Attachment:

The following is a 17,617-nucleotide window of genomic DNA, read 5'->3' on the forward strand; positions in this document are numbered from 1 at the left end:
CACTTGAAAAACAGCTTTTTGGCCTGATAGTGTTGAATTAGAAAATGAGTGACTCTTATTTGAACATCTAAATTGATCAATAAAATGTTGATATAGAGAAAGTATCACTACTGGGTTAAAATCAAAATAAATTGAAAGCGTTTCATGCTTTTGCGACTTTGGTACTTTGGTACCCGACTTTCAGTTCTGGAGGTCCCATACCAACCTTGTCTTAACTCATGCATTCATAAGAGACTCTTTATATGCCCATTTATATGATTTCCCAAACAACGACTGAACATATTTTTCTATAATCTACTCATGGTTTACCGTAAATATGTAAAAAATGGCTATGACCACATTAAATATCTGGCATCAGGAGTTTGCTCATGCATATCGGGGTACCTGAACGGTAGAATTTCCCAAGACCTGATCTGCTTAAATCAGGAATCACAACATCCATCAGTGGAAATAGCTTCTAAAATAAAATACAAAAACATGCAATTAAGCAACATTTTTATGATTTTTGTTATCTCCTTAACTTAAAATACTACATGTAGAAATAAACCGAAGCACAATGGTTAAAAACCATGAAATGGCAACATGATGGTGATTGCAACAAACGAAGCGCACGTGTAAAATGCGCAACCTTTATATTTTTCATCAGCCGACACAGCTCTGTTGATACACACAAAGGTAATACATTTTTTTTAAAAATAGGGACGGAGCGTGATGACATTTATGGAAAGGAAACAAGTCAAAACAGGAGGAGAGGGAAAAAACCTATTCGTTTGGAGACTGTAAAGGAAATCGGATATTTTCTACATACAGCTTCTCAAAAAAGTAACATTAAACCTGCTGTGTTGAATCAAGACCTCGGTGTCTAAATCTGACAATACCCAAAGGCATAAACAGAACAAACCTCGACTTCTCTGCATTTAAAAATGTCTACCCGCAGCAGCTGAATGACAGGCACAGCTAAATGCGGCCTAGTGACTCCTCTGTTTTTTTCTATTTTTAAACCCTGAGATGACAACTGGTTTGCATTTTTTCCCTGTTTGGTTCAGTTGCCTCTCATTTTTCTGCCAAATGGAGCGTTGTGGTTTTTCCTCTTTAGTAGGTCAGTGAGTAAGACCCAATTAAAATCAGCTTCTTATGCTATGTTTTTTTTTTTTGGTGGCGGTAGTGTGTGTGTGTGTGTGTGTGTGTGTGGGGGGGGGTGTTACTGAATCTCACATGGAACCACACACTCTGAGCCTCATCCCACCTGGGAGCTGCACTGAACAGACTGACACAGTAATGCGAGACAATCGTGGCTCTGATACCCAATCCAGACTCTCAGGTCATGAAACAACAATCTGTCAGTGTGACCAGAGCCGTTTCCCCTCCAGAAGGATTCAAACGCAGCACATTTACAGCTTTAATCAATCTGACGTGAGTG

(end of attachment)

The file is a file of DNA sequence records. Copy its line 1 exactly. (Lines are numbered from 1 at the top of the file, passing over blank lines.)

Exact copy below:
The following is a 17,617-nucleotide window of genomic DNA, read 5'->3' on the forward strand; positions in this document are numbered from 1 at the left end: